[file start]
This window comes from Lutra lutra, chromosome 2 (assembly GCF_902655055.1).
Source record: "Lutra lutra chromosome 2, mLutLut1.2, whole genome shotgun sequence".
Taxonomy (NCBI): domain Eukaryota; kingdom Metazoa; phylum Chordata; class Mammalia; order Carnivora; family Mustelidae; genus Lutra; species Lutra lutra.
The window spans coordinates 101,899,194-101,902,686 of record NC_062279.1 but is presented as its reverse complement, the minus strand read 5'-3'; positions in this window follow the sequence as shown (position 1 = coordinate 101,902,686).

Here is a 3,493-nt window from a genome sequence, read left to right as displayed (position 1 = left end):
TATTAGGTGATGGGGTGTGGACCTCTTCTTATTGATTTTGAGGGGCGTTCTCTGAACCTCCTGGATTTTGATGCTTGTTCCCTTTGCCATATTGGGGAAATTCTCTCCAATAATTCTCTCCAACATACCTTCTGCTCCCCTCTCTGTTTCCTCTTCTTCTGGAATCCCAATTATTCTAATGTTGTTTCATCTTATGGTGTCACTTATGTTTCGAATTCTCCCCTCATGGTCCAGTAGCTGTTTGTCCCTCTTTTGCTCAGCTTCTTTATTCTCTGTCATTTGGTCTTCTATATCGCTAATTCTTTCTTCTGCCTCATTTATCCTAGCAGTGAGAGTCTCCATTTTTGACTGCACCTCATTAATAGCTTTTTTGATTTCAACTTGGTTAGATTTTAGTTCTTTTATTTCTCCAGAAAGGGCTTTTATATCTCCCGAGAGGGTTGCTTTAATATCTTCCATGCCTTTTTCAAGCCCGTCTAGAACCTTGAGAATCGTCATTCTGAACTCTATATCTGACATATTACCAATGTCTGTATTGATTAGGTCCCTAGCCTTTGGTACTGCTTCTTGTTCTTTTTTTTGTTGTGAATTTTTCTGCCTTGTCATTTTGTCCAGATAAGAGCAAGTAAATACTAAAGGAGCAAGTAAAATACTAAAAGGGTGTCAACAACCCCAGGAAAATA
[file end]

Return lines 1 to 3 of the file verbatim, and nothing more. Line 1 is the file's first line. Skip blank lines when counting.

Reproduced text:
This window comes from Lutra lutra, chromosome 2 (assembly GCF_902655055.1).
Source record: "Lutra lutra chromosome 2, mLutLut1.2, whole genome shotgun sequence".
Taxonomy (NCBI): domain Eukaryota; kingdom Metazoa; phylum Chordata; class Mammalia; order Carnivora; family Mustelidae; genus Lutra; species Lutra lutra.